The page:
Drop out rate
According to a report released by the United Nations Educational, Scientific and Cultural Organisation (UNESCO, 2010), Uganda has the highest school dropout rate in East Africa. Kenya has a lower drop outs rate compared to Uganda, but higher than that of Tanzania. Hence, Uganda still has the lowest proportion of children staying in school up to Primary 7.
Projects in the pipeline
We shall continue with this poverty reduction projects as we continue to work with Kwania Orphans Education Centre (KOEC) with 150 orphans at primary school level for continuity to secondary, technical and vocational education. Also LCT is working with GWAKABBO to mount a new project to take education nearer to potential young people in Dokolo Districts to realise their potential in the near future as listed below:
Working with Kwania Orphans education centre, to ensure 150 orphans between the age of 13 -20 continue to secondary and vocational training levels. KOEC requires £10,000.00 to construct vocational training centre in Aboko, Kwania Lango Sub-region.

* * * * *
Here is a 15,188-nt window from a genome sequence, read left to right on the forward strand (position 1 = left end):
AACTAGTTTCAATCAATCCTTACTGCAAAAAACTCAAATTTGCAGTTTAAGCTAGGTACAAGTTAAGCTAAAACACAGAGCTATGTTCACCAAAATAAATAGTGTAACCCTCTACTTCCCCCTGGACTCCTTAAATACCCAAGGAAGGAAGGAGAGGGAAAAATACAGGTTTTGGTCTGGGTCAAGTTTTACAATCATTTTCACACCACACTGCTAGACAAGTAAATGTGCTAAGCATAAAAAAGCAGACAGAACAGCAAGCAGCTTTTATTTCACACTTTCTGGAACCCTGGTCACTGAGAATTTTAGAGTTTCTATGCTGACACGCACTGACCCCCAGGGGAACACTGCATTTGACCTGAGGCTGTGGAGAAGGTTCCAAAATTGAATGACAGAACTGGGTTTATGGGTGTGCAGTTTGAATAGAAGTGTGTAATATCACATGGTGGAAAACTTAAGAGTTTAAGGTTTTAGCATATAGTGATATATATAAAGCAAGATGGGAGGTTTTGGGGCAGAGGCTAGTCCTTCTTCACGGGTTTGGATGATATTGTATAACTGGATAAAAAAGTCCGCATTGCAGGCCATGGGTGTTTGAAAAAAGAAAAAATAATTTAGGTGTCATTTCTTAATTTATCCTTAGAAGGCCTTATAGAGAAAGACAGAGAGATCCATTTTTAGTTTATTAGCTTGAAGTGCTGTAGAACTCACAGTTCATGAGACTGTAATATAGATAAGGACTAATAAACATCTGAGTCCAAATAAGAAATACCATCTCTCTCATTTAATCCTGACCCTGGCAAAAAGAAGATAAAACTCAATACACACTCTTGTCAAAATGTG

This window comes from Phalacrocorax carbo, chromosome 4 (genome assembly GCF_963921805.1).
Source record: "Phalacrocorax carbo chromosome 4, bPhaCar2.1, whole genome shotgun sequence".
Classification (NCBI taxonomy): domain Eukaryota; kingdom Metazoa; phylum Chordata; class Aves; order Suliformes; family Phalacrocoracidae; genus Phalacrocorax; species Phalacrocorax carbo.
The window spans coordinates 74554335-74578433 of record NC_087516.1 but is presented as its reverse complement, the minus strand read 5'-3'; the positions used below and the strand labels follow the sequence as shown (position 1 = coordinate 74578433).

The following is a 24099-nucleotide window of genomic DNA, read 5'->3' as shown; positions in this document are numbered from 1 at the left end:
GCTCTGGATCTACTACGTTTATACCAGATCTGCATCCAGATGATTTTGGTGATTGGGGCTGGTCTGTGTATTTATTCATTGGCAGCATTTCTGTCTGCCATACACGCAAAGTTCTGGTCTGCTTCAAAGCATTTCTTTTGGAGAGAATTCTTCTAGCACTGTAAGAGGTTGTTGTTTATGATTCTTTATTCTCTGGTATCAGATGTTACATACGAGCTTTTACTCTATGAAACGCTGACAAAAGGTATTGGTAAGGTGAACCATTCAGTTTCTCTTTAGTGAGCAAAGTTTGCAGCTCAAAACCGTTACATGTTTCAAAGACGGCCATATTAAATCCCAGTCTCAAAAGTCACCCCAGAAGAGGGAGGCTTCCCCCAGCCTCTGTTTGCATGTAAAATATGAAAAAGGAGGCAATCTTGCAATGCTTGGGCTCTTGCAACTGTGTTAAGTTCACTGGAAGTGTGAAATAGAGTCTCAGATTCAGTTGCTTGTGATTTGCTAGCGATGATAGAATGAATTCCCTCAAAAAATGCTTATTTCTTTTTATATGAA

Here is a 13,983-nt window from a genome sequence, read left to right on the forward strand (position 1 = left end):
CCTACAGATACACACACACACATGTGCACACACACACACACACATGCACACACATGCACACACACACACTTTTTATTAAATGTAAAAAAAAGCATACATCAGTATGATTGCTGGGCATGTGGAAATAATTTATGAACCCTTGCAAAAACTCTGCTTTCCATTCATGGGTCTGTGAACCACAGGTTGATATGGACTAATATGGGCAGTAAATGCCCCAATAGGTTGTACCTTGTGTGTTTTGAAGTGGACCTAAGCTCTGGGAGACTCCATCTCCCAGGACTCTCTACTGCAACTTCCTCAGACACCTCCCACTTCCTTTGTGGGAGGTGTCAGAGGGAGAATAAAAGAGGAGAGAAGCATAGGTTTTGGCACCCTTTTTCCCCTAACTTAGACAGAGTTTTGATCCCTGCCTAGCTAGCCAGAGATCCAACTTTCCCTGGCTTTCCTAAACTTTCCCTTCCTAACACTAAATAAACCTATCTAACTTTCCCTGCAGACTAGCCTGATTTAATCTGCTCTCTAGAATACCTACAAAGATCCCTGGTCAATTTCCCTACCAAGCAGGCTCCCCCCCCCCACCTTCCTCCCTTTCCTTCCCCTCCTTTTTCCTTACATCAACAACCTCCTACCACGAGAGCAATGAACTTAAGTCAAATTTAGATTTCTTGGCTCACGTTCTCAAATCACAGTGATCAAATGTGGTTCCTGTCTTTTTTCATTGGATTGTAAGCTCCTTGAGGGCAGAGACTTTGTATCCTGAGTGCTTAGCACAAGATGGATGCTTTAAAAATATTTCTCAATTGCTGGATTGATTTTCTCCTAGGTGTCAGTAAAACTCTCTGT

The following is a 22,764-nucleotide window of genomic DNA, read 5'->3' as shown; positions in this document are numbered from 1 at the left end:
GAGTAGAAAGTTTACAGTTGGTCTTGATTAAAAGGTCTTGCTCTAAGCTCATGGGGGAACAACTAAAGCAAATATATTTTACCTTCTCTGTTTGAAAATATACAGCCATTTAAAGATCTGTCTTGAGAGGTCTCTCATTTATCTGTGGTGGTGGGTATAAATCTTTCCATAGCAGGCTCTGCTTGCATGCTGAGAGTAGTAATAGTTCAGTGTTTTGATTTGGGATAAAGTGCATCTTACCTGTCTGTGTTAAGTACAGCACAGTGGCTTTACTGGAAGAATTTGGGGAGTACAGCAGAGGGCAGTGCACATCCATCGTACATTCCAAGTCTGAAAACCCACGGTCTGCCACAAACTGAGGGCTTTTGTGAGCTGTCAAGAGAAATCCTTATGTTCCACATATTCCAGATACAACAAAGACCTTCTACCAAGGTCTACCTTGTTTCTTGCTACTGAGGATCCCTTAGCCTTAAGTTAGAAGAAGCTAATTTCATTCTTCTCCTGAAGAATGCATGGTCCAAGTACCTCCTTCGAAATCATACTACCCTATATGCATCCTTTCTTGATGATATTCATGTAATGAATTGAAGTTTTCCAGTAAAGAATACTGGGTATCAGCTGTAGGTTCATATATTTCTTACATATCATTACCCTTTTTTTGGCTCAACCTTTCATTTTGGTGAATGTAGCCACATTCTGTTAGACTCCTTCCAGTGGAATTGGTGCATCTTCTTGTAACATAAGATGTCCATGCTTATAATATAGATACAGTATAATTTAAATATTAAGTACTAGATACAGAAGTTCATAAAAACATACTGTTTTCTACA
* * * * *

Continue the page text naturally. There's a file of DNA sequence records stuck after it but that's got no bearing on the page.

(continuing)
Also working with Gwakabbo to construct a school in Dokolo District, Lango Sub-region in order to increase educational opportunity to younger generation who are under 20 years old from Lango Sub-region as well as Uganda as whole. This project cost requires £10.000.00
YAWODI youth development project. The proposal is to start with 30 youth (between 16-21 years) old from Ibuje. The project will be expanded to cover Otwal, Aduku, Atura, Alebtong, Otuke, Ayer, Akalo, Ojwina, Amac and Boroboro and self-help groups working with heads of families. The youth development project approach is to plant trees in order to raise income but also to combat the negative effects of cutting trees and drought problems. This project also includes planting food crops for short term solutions. Project costs to be confirmed.